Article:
In several CoE member states, this backlash has translated into concrete initiatives against the Istanbul Convention due to claims that the Convention undermines a traditional notion of family or promotes gender ideology. For instance, in Bulgaria, Slovakia and Hungary, the ratification process was suspended and in Poland, there are some recent initiatives to withdraw from the Istanbul Convention. Nevertheless, Article 80 of the Istanbul Convention, which regulates withdrawal from the treaty, had not been invoked until the Turkey case. In this regard, Turkey’s withdrawal decision risks weakening the Istanbul Convention’s position in combating violence against women as part of the gender backlash in Europe, while women across Europe need protection now more than ever before.

Since the publication of the Presidential Decision, there has been immense reaction and criticism against Turkey’s withdrawal announcement at both the national and international levels. At the national level, protests have been taking place by women all over the country. Opposition parties and Bar Associations in Turkey have also challenged the Presidential Decision before Turkey’s Supreme Administrative Court, claiming that the decision is unconstitutional and should therefore be deemed null and void from a legal perspective. Further, numerous country representatives and international organisations (including the CoE, UN Women and the European Union) have called on the Turkish Government to cancel the withdrawal process and renew its commitment to the Istanbul Convention.

Although this decision has provoked significant response, time will show whether Turkey will actually complete the withdrawal process to become a non-party to the Istanbul Convention as of July 2021. Most importantly, it remains to be seen what the outcome of this controversial decision will be for the safety and well-being of women in Turkey.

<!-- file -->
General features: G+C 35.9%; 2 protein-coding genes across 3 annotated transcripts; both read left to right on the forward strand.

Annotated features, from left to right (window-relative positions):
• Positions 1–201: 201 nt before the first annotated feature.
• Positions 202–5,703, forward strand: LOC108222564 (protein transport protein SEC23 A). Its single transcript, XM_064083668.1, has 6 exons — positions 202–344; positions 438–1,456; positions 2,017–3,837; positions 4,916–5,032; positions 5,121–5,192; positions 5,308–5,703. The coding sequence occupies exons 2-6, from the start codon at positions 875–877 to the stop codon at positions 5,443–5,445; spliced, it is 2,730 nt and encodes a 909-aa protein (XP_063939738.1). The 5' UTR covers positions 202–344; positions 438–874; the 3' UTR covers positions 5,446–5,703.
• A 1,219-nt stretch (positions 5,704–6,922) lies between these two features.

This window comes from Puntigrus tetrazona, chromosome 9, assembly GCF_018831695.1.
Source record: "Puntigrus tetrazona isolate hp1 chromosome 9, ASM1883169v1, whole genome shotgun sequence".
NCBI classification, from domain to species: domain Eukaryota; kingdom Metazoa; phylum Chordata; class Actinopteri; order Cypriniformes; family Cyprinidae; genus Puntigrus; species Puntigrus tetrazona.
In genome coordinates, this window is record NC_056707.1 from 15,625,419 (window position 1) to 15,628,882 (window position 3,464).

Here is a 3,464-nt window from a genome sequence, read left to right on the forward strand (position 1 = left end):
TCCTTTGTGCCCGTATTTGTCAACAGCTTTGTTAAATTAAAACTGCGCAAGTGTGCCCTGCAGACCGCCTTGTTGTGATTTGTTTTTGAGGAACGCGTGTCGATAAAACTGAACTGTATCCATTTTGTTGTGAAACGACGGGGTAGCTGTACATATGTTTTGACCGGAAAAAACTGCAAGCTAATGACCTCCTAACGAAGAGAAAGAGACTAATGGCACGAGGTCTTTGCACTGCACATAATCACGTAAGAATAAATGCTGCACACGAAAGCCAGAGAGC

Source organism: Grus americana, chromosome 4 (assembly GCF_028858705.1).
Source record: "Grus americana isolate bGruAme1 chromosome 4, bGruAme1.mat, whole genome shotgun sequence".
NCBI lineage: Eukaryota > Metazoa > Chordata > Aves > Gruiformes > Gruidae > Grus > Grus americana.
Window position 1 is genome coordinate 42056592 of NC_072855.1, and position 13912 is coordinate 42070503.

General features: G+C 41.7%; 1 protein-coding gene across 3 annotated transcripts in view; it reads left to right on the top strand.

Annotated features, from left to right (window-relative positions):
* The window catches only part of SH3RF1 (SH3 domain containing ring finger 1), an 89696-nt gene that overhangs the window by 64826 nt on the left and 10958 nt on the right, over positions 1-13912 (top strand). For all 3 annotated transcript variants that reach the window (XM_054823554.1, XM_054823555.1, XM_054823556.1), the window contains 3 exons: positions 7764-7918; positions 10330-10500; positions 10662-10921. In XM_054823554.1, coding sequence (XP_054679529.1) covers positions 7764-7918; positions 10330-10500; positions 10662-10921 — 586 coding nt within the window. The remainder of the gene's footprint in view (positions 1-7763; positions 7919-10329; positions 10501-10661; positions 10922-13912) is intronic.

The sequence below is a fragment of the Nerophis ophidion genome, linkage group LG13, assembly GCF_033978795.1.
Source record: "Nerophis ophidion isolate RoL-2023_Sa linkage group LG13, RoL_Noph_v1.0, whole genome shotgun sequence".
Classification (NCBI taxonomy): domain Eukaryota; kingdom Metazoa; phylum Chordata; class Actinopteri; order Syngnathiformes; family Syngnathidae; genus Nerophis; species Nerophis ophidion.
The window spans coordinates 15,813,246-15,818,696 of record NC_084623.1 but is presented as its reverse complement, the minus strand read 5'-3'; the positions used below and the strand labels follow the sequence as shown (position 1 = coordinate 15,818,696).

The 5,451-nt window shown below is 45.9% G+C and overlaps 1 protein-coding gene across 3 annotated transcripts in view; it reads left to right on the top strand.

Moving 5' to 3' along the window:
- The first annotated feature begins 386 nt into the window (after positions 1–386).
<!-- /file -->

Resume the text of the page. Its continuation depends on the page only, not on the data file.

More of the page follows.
This blog was written with the support of an Arts and Humanities Research Council grant and a European Research Council (ERC) grant under the European Union’s Horizon 2020 research and innovation programme (Grant agreement No. 786494)

The views, thoughts and opinions expressed in this blog post are those of the author(s) only, and do not necessarily reflect LSE’s or those of the LSE Centre for Women, Peace and Security.

Image credit: Grantee Özge Sebzeci (CC BY-NC-ND 4.0)

About the author

Ipek Bengisu

Ipek Bengisu is an attorney of law specialised in international human rights law registered with the Istanbul Bar. She holds an LLM in European and International Human Rights Law from Leiden University and an LLB from Bilkent University. She has recently completed an internship at the United Nations High Commissioner for Refugees Istanbul Field Office and has been accepted to a legal internship at the International Criminal Court in the Hague.

Posted In: Feminist International Law of Peace and Security | Gendered Peace

1 Comments

Comments are closed.